The optical-multiplex system is comprised of an image sensor, a multi-lens array and signal processing unit. The key
feature of the optical-multiplex system is that each pixel of the image sensor captures multiple data of the object through
multi-lenses and the object data is obtained by processing the raw data output from the optical-multiplex image sensor.
We are now able to report that our system can improve the signal-to-noise ratio of the image output from the opticalmultiplex
system by changing the shading characteristics of the multi-lenses in the optical-multiplex system. In a model
of the system for simulation purposes, an optical-multiplex system with five lenses is used. The five lenses are located at
the center, upper, lower, left and right above an image sensor. We calculate the signal-to-noise ratio of the image output
from the optical-multiplex system by changing the shading characteristics of the four lenses located at the upper, lower,
left and right. The best signal-to-noise ratio of this image output by the optical-multiplex system is 8.895 dB better than
that of a camera with a single lens. This value is beyond the previous report value of 3.764 dB.
We have previously reported an image capturing system called the optical-multiplex system comprised of an image
sensor and a multi-lens array, which is compact and light and has a deep depth of field. In the system, light passes
through five lenses in an aperture sheet and the object is detected by an image sensor. This system is unique because the
object data passing through each of the lenses is a specific range of data, which is coordinated on the pixel array. This is
in contrast to the current multi-lens systems, in which the object data from each lens is completely independent.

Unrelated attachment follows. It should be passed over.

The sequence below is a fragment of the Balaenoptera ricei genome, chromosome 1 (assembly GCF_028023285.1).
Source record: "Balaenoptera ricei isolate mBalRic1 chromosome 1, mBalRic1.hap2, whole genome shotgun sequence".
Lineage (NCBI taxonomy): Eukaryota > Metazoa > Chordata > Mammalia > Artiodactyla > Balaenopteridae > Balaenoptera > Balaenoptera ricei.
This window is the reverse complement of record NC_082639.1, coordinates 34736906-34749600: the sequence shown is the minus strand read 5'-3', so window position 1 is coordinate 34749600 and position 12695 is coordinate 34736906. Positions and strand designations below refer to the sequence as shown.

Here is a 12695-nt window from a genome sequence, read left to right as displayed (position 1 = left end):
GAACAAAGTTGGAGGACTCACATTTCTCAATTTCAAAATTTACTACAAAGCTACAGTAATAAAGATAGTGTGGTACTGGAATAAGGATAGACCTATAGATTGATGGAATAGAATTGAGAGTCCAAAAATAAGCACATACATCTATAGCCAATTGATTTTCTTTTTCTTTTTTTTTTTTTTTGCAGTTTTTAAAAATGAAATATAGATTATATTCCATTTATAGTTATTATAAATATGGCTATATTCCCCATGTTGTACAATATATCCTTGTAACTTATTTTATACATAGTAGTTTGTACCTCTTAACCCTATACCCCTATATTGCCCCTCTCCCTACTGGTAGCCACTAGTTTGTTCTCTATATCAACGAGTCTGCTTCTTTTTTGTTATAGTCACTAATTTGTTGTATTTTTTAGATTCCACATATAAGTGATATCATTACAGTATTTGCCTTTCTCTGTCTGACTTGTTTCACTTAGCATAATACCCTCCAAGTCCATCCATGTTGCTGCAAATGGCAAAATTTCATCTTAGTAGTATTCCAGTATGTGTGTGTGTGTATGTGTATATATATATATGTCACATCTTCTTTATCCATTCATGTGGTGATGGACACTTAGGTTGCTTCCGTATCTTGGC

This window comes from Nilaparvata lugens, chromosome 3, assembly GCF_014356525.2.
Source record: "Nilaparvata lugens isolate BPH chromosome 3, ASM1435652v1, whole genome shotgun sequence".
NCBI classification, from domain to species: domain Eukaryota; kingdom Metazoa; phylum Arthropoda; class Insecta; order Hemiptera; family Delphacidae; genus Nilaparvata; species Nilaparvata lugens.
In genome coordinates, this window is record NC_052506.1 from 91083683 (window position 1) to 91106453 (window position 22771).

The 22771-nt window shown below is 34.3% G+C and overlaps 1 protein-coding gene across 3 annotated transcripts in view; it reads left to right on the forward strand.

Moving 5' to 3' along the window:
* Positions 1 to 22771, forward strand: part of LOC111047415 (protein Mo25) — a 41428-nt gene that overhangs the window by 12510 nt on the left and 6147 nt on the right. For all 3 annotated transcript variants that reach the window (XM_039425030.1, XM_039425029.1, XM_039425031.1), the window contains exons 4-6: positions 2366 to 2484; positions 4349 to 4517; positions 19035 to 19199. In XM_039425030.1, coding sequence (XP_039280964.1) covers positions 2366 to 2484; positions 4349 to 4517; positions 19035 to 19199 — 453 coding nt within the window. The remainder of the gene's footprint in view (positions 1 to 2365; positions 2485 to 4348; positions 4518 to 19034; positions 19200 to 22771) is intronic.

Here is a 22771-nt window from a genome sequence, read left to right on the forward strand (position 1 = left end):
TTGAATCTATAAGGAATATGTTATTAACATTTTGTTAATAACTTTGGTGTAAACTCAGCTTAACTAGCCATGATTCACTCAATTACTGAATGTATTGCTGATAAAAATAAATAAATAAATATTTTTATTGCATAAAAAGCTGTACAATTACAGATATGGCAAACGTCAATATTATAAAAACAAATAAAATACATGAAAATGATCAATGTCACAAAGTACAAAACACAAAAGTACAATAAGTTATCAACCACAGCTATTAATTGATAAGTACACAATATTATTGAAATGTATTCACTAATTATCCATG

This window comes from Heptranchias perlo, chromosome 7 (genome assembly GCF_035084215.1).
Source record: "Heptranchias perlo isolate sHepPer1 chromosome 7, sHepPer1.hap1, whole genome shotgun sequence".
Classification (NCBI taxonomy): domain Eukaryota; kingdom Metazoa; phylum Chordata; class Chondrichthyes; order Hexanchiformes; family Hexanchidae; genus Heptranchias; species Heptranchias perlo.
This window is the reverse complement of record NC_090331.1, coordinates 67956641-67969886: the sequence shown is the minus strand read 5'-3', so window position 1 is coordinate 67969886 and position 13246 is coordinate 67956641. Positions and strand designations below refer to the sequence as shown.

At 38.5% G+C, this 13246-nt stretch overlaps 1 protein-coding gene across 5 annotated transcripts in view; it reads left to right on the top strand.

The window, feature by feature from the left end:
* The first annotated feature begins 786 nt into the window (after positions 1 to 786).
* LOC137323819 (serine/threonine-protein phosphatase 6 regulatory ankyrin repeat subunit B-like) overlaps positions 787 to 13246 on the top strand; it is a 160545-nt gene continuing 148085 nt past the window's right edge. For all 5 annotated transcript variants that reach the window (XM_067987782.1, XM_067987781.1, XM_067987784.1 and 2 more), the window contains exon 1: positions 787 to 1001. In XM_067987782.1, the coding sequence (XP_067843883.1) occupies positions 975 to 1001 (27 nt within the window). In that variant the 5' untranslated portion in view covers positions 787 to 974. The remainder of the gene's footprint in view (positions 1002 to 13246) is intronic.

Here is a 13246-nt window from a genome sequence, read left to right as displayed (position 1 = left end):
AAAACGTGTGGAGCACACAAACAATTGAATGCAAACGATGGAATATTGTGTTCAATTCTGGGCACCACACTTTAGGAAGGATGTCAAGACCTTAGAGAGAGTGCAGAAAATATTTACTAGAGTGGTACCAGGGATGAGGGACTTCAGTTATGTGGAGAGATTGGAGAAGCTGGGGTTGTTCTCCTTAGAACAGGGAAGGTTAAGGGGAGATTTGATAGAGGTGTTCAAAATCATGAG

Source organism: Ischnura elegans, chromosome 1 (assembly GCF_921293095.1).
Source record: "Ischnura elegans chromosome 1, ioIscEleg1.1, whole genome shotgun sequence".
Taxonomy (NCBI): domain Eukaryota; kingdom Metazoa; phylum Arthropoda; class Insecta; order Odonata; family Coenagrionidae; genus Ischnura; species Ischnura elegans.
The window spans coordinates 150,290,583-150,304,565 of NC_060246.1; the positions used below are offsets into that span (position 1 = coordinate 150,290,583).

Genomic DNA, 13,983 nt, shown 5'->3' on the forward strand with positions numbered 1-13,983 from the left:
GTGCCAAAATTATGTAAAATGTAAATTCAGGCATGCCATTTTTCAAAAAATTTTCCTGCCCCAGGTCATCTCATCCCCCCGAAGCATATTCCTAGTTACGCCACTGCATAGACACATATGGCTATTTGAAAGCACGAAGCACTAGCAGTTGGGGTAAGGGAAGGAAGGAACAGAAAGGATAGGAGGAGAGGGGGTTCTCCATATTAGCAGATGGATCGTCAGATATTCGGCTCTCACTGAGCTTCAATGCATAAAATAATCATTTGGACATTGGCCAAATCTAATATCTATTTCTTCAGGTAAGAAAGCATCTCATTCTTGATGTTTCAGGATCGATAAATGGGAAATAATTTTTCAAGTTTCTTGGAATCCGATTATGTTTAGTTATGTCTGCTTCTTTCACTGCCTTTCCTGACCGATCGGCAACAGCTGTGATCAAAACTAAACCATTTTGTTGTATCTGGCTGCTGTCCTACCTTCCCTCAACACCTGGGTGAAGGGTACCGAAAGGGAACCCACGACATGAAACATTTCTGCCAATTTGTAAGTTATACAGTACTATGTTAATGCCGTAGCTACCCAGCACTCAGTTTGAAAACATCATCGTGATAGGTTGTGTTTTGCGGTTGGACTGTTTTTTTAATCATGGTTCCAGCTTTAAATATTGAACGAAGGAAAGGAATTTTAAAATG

We are now able to report that our system can coordinate data from both an object at a very far distance and an object at
a measurable distance, suggesting that information from these two categories of objects can be separated by the opticalmultiplex
system using new algorithm.
I have developed for cameras a new system of capturing images called the "optical-multiplex" system. The system is
comprised of an image sensor and a multi-lens array (or an array of pin holes). This system has the advantages of being
compact and light and being able to provide a deep depth of field. In a model of the system for simulation purposes,
light passes through five pin holes in an "aperture sheet" and the resulting object information is detected by the image
sensor and processed by the signal-processing unit, which outputs the "optical-multiplex" signal. The simulation model
incorporating both signal and noise shows that most pixels in this new system have a better signal-to-noise ratio than in
the conventional single-lens system.
We found that accurate estimation of the actual resist patterns and impurity profiles is the key point in the case of image sensors below 2.5 um square cell size. We apply a resist patterning process model to our process/device simulation. In the photolithography process simulation, each patterned resist layer exhibits own resist corner rounding regarding as differences such as resist thickness and wavelength of stepper. For the ion implant processes and thermal processes, channeling and doped impurity diffusion models are newly applied. We introduced two dimensional Monte Carlo simulation in order to estimate channelings affected by impurity species, accelerating voltage of implanter and crystallographic orientation. This enables to get impurity profiles of implant processes with mega order accelerating energy. Three dimensional impurity diffusion profiles can be obtained by using the optimized ratio of lateral diffusion to perpendicular diffusion. We have confirmed the advantage of the new simulation method by evaluation of device characteristics in small size CCDs.